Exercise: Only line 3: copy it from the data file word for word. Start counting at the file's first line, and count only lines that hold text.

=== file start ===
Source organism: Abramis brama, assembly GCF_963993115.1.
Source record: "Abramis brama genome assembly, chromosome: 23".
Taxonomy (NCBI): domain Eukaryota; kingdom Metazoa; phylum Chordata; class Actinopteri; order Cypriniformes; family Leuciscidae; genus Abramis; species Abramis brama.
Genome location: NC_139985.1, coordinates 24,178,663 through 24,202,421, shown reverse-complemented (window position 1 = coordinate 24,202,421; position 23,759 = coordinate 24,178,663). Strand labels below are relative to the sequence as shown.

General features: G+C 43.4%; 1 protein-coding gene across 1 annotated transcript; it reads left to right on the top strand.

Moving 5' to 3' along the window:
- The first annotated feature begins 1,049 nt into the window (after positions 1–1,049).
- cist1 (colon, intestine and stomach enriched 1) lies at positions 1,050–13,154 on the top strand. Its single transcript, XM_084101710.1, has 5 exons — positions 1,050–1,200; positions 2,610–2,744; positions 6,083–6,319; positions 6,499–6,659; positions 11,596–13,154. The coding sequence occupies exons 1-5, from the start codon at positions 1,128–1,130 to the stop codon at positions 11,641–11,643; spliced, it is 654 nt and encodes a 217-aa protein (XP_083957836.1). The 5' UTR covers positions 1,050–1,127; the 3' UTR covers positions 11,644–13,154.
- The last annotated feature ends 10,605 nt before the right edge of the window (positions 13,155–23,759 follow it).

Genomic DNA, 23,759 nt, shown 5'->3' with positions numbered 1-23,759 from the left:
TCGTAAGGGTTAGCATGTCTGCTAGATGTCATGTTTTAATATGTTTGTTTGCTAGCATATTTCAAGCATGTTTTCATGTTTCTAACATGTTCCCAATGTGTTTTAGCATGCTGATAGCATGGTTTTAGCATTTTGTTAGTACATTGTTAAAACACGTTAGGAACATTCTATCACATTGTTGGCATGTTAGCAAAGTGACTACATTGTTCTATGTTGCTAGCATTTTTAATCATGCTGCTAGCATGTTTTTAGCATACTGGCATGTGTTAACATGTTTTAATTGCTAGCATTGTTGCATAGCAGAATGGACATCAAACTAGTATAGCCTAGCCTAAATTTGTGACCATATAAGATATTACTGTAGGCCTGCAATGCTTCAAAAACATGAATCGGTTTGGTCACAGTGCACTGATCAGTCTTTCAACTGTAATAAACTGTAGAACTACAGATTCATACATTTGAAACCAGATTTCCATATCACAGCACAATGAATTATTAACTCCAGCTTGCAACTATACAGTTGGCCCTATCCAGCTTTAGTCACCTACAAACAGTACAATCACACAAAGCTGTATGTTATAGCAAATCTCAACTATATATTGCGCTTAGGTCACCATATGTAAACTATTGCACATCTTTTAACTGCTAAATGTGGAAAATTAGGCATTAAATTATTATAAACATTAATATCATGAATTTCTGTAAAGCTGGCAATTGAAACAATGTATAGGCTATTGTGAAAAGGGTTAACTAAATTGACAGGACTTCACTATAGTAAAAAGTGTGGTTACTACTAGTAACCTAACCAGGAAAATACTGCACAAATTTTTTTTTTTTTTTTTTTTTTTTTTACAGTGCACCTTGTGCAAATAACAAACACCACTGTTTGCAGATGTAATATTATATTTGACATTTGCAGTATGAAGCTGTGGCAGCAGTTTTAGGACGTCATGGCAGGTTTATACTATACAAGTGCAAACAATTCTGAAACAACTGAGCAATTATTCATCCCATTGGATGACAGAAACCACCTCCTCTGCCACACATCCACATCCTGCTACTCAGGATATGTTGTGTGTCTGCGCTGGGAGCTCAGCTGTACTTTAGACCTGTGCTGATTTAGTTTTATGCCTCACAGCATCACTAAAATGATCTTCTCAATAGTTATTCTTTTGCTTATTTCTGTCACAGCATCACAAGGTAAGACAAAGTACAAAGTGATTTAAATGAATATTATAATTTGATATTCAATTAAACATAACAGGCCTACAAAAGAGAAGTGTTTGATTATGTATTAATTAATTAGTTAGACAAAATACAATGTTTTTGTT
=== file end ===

Taxonomy (NCBI): domain Eukaryota; kingdom Metazoa; phylum Chordata; class Actinopteri; order Cypriniformes; family Leuciscidae; genus Abramis; species Abramis brama.